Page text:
Open Books – Rotational Mobilization for the Spine (active stretch for various muscles)

Open Books – Rotational Mobilization for the Spine (active stretch for various muscles)

March 27, 2020 22 By Kailee Schamberger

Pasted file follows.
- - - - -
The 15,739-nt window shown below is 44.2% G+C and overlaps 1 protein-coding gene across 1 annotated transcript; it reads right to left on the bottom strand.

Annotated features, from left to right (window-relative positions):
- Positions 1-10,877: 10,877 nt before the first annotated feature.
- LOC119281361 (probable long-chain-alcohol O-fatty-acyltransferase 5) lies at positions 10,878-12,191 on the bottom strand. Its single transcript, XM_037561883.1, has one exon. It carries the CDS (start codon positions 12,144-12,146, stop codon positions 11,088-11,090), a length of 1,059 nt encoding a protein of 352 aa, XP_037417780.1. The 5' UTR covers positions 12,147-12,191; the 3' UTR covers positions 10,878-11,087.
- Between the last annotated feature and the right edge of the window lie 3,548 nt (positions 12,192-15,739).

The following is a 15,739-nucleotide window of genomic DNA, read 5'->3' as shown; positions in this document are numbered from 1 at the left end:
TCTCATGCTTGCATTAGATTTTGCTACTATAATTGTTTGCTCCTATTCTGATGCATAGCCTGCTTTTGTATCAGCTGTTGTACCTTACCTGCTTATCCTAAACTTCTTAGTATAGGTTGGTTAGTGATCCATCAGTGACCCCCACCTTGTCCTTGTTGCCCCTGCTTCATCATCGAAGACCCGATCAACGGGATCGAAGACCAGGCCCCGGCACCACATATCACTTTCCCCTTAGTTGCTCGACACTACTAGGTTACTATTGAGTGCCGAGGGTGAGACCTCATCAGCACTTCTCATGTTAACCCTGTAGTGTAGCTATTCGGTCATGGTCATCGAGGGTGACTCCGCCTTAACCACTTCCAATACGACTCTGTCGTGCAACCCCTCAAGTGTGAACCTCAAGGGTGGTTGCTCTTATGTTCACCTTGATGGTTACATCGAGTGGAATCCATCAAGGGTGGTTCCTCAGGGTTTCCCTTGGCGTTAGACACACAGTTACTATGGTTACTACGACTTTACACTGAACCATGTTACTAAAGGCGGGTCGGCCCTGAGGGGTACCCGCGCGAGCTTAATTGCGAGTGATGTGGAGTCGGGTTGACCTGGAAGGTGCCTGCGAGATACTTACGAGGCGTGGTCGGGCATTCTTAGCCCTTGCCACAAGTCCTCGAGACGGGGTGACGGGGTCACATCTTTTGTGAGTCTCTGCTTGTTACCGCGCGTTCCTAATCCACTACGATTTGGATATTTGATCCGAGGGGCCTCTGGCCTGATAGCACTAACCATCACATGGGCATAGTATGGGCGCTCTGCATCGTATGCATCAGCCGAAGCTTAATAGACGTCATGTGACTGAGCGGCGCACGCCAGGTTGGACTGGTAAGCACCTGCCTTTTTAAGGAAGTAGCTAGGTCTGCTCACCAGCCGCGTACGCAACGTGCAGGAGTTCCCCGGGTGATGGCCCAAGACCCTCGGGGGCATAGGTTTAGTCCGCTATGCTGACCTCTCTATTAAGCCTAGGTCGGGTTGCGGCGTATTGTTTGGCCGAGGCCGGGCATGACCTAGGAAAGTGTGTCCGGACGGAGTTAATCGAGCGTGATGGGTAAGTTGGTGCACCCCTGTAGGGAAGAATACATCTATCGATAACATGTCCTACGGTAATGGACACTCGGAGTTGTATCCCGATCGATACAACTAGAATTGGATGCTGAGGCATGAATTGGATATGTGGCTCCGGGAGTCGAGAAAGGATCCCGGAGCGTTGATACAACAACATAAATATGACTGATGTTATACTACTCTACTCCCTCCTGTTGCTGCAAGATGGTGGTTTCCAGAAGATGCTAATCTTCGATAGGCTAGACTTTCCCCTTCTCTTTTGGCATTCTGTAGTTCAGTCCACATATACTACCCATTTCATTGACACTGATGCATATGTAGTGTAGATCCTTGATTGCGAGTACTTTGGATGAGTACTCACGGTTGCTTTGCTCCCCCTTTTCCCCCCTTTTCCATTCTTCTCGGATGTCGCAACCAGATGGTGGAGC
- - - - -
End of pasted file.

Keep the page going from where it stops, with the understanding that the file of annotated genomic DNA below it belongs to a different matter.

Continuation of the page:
This is Brent of the Brookbush Institute and in this video we’re going over a very commonly used exercise for lumbar mobilization- the open book. We’re also going to discuss how it could be used for thoracic and sacroiliac joint mobility and maybe a great active stretch for the pectoralis major, pectoralis minor, posterior deltoid, and potentially even the piriformis. I’m going to have my friend, Melissa, come out and she’s going to help me demonstrate. Now, I think you guys will quickly find that setup is the most complicated portion of this exercise, and it’s going to take some time for you to teach, and remind, and reinforce your patients and clients to be able to do this with good form. Go ahead and lay on your side. This is where we’re going to start. I’m going to go through these form cues from bottom up here. So, we’re going to start by straightening out the bottom leg, so her bottom leg becomes kind of this pivot point. It should be in line with her torso and her head, so we should see a nice straight line from the top of her head through her spine, through her hip, knee, and ankle. She’s then going to take the foot of her top leg and put it behind that bottom knee. We’re then going to use some sort of space, or foam roll, or Hypersphere- something about this size to get the top knee level with her hip. That is, with her pelvis in a position that is kind of perfectly vertical here. Now she’s going to take this bottom hand, and this bottom hand is going to be responsible for maintaining her knee position. Alright, so she’s going to hook the bottom of that leg and keep it up in flexion, which is going to keep us a little bit posteriorly tilted which is going to help us with the lumbar mobility portion of this. She’s then going to take this hand, and I want her to really tuck it behind her head. So, she’s going to wrap those fingers all the way behind her occiput, maybe grab her ponytail with her web space here. Alright, so all the way around. I don’t want to see any cheating with with fingers barely touching the head. This is the setup. This is how we get started. Now, the fun part is to see how much mobility Melissa actually has. She’s going to start by trying to put this elbow down on the floor. This isn’t so easy for a lot of people. This takes a lot of extensibility of her posterior deltoids, of her scapular muscles, and even some mobility of her thoracic spine, rib cage, and lumbar spine. But then, the really hard part for most people is trying to lay this arm flat down on the floor. Melissa, here, has pretty good mobility, but you can see she still has about an inch to go there. So, if she starts again, we’re going to hold for two and then open up, hold for two, and I try to get my patients doing 10 to 20 reps with those two second holds. Don’t let them rush through. I think you guys are going to find that a lot of your patients get stuck. They end up right about here- that’s as far as they can get. You want them putting a little bit of effort here, holding that position, making sure they are trying to put an effort to go further. And then have them go back. Same thing on this side. Put some effort forth. Now, let’s think through some of our kinesiology and where this may benefit our patients from a mobility perspective outside of just the lumbar spine. As I mentioned, when Melissa comes this way, that is a lot of horizontal adduction which is going to require a ton of mobility from her posterior delt. She’s also protracting and upwardly rotating her scapula, which means she’s going to need some extensibility from potentially her lower traps here as she protracts her mid traps, as she protracts her rhomboids, as she upwardly rotates and protracts. All of that’s going to help as an active stretch here. Go ahead and open up. And then if she gets into this position, we see a ton of horizontal abduction, abduction, and external rotation of the shoulder, which is basically pectoralis major stretching. Let’s try that one more time. You guys can see that she comes back, she also has to upwardly rotate this way. Upwardly rotate and posteriorly tip her scapula, which is going to be a pec minor active stretch. So, now we have something that’s great for both posterior shoulder mobility as well as pec mobility. Now, just the posterior tipping thing- alright, the posterior tipping of her scapula against her rib cage is going to help to create a posterior to anterior force on that rib cage and mobilize those ribs. Your ribs have a lot to do with thoracic mobility, and we’re adding that posterior to anterior rib mobilization to thoracic rotation. Now, something to keep in mind is all of this is happening as an aside to the main goal of this exercise, which is generally lumbar mobility. So this is all of the additional benefit we get from an open book. But, let’s talk about this area right here, as this is generally why we use this exercise. This is the focus. As she’s going back and forth, she’s causing a ton of rotation at the spine, as well as this position is slightly flexed and this position is slightly extended. We have her locked into a posterior tilt, some flexion here, and I’m not allowing her to get any adduction at the hip. In this position, she can’t internally and externally rotate at the hip, so we know that the motion is primarily coming from her lumbar spine. As you go back through here, you just can see that the position she’s put in here- go ahead and open up- prevents her getting any mobility from her hip or pelvis. Maybe we get a little SI joint mobility as lumbar rotation this way would actually force a little posterior to anterior mobility on the bottom SI joint, and anterior to posterior mobility on top SI joint. But, almost all that rotation has to come from this lumbar segment. If I want to get really, really tricky, I can even put on my physical therapy hat, remember how I do lumbar manipulations or lumbar physiological mobilizations for rotation, and I could actually lock in what segment I want to rotate by using- sorry let me have you back in this position- by using how high her knee is to get a ligamentous lock from bottom up. If you know how to do that, if you’ve taken manual mobilization, manual manipulation, lumbar spine courses, you know what I’m talking about. I can do my little piano grip on her lumbar spine, and let’s say I wanted her to focus more on- we’ll call it mid lumbar spine, although I’d love to say that I could target L2 L3 segment, we’ll call it mid lumbar spine. We’ll get her right up to about here. I’ll give her some cue like, “Hey, I need you to grab all the way up to second knuckle on that hamstring.” So, I’ll give her some cue that she can remember as far as where to bring this leg, and now when she opens up, she should feel that a little higher in her lumbar spine. If I wanted a little lower in her lumbar spine, of course, I could go maybe, “Alright, I just want your first knuckle on your hamstring tendon here,” which is her biceps femoris tendon. If I wanted to get up even higher, maybe I can get up into that upper lumbar spine, maybe I go with whole hand and really get her up high, and again, have her do this exercise there. So there you guys have it. We have a ton going on in this exercise. It’s primarily a lumbar rotation mobilization, because of the way we have the pelvis locked down, but we have some sacroiliac joint mobility. We also have a ton going on in the upper body from pectoralis major and minor, posterior delt active stretching, and we have rib and thoracic mobilization going on. This becomes a very dynamic, very versatile exercise to throw in somebody’s program. It’s something I use all the time in self-administered lumbar spine home exercise programs. It also ends up in a ton of my integrated warm-ups for the athletes that I train, as well as the recreational fitness member who we know sits at a desk all day. All of this stuff has a propensity towards either restriction or overactivity. I hope you guys enjoyed this video. I look forward to seeing your questions in the comments section. Feel free to post any question you have. you Subtitles by the Amara.org community